Roses are found in almost every garden and deservedly have the title ‘Queen of the Flowers’.
Originating from China, the earliest modern rose was the tea rose. With centuries of breeding, modern roses today flower continuously from spring to autumn.
There are single, semi-double and double flowered forms in every colour imaginable, often with fragrance beyond belief.
At a Glance:
- Plant in full sun for best results
- Thrive in a rich, well-drained soil
- Flower from Spring thru to Autumn
Roses are deciduous shrubs—i.e. they loose their leaves in Winter.
Hybrid Tea roses grow from 1 to 2 metres in height with large double flowers on single stems. Some are fragrant.
Floribunda roses grow 1 to 1.5 metres in height with many clusters of flowers on one stem.
Climbers or pillar roses grow 2 metres plus in height. Some have hybrid tea type flowers, others have floribunda clusters.
Old Fashioned roses are often called species roses. Some grow to 4 metres in height, some are fragrant and have colourful hips in winter.
English roses (modern shrub) are bred to retain the best old fashioned rose traits of fragrance and flower form, but benefit from modern breeding being disease resistant and continuous flowering. They grow to a height of 1 to 2 metres.
David Austin roses are popular English roses.
Miniature roses grow from a height of 15 to 50cm, are compact bushes, require very little pruning and are great in patio pots and tubs.
Where to Plant
Plant in a sunny, open position.
Roses like a rich well drained soil. Prepare the soil before planting by digging in plenty of compost, and a dressing of Tui Rose food.
Raise beds in clay soil to improve drainage, and add Gypsum to help break down the clay.
When to Plant
The best time to plant is in winter. If planting in spring or summer, keep well watered.
How to Plant
Before planting cut away any damaged branches. Aim for 3 to 4 main leaders - use sharp secateurs. Cut the main leaders to within 4 to 5 buds from the base of the plant.
Prune roses when they are dormant in winter. Remove weak or diseased growth to encourage new growth in spring. Always use sharp secateurs.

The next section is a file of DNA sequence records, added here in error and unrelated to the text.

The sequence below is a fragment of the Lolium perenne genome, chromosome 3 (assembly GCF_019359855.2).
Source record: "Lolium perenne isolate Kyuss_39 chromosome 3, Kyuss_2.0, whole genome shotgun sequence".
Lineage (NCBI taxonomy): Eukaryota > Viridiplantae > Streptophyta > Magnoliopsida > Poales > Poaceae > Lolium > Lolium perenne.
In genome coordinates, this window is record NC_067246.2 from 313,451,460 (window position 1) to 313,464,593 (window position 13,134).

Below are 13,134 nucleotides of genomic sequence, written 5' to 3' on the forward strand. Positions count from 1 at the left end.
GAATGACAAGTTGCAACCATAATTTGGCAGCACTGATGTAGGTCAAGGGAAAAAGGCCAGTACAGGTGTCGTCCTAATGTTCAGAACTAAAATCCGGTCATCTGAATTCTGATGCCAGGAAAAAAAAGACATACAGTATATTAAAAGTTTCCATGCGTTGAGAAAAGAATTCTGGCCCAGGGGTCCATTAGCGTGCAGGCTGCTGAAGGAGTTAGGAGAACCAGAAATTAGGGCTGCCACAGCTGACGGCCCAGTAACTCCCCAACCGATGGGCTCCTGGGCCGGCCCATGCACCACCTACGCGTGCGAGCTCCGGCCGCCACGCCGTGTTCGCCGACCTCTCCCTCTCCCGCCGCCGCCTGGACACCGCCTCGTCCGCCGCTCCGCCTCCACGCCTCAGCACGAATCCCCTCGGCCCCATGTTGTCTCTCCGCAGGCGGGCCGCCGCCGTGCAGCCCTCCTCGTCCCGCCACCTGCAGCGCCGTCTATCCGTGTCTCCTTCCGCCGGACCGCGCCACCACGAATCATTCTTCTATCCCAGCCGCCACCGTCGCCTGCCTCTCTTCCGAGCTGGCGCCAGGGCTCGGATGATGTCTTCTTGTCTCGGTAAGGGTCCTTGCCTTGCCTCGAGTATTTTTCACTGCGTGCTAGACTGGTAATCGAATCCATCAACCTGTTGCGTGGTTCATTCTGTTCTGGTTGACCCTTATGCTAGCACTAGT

Make the pruning cut 5mm above a bud on a 45 degree angle slanting backwards. Remove spent flower heads in summer for continuous flowering.
Roses require regular watering throughout summer. Deep watering is more effective than light sprinklings. Avoid wetting the foliage as this encourages the spread of fungus diseases.
Mulch roses in early spring and again in mid summer with a compost or mulch. This keeps the roots cool and moist.
Roses require regular feeding. Use a balanced fertiliser such as Tui Rose fertiliser. Feed roses in early spring when new growth appears and again in mid summer. Water the fertiliser in well.
Pests and Diseases
For all of their beauty, roses do require regular spraying and maintenance to keep them pest and disease free.
Aphids (see right) are small sucking insects that appear on new growth. Hose off, squash with fingers or spray with Confidor.
Rose Scale are sucking insects that look like fine white flakes stuck to the stem. Control with Conqueror Oil mixed with an insecticide. It is best to control this in winter rather than when the rose is in leaf, in order to prevent leaf burn.
Mites are minute sucking insects found on the under-side of leaves causing distortion, speckling and silvering of leaves. Spray with Mavrik, or a mite killer.
Black spot (see right) appears as dark brown/black spots in yellow rings on the leaf, usually in summer. Avoid wetting the foliage when watering. Copper Fungicide can be sprayed as a protectant.
Powdery Mildew appears as a white floury powder on the leaf surface. Improve air circulation around the plant. Spray with Yates Fungus Fighter.
Rust appears as orange spots on the underside of the leaf and turns black. Spray with Bravo or Shield.
Downy mildew is a disease sometimes confused with Black Spot as it appears the same. Downy Mildew tends to attack Roses in early spring while Black Spot attacks in late spring and summer. Spray with Yates Greenguard.
Good watering, feeding, pruning and air circulation will
help keep your roses healthy and disease free.
Roses are wonderful cut flowers.
There is a range of patio roses available suitable for pots. If growing roses in containers they need to be regularly watered and fed. Use a slow release fertiliser